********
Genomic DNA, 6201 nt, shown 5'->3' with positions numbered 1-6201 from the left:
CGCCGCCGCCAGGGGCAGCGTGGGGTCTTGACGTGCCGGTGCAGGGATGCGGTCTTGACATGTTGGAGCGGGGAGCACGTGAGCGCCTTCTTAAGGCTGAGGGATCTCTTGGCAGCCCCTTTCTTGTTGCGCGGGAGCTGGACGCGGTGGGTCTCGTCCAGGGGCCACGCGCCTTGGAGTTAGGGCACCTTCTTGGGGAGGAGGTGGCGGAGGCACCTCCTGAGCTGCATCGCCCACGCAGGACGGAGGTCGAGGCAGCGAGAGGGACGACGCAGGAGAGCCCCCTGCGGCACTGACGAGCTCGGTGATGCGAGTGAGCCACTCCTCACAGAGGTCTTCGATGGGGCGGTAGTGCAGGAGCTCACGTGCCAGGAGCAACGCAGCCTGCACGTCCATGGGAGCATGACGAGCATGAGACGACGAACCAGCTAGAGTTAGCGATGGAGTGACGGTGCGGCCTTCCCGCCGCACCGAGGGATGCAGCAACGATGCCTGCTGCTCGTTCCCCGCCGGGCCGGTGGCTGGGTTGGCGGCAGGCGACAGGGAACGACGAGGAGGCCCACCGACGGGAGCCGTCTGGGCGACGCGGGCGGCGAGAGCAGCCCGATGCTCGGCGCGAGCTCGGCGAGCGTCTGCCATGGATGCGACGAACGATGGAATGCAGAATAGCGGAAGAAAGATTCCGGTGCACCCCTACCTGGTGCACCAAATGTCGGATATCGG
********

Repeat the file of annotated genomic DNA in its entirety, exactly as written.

Genomic DNA, 6201 nt, shown 5'->3' with positions numbered 1-6201 from the left:
CGCCGCCGCCAGGGGCAGCGTGGGGTCTTGACGTGCCGGTGCAGGGATGCGGTCTTGACATGTTGGAGCGGGGAGCACGTGAGCGCCTTCTTAAGGCTGAGGGATCTCTTGGCAGCCCCTTTCTTGTTGCGCGGGAGCTGGACGCGGTGGGTCTCGTCCAGGGGCCACGCGCCTTGGAGTTAGGGCACCTTCTTGGGGAGGAGGTGGCGGAGGCACCTCCTGAGCTGCATCGCCCACGCAGGACGGAGGTCGAGGCAGCGAGAGGGACGACGCAGGAGAGCCCCCTGCGGCACTGACGAGCTCGGTGATGCGAGTGAGCCACTCCTCACAGAGGTCTTCGATGGGGCGGTAGTGCAGGAGCTCACGTGCCAGGAGCAACGCAGCCTGCACGTCCATGGGAGCATGACGAGCATGAGACGACGAACCAGCTAGAGTTAGCGATGGAGTGACGGTGCGGCCTTCCCGCCGCACCGAGGGATGCAGCAACGATGCCTGCTGCTCGTTCCCCGCCGGGCCGGTGGCTGGGTTGGCGGCAGGCGACAGGGAACGACGAGGAGGCCCACCGACGGGAGCCGTCTGGGCGACGCGGGCGGCGAGAGCAGCCCGATGCTCGGCGCGAGCTCGGCGAGCGTCTGCCATGGATGCGACGAACGATGGAATGCAGAATAGCGGAAGAAAGATTCCGGTGCACCCCTACCTGGTGCACCAAATGTCGGATATCGG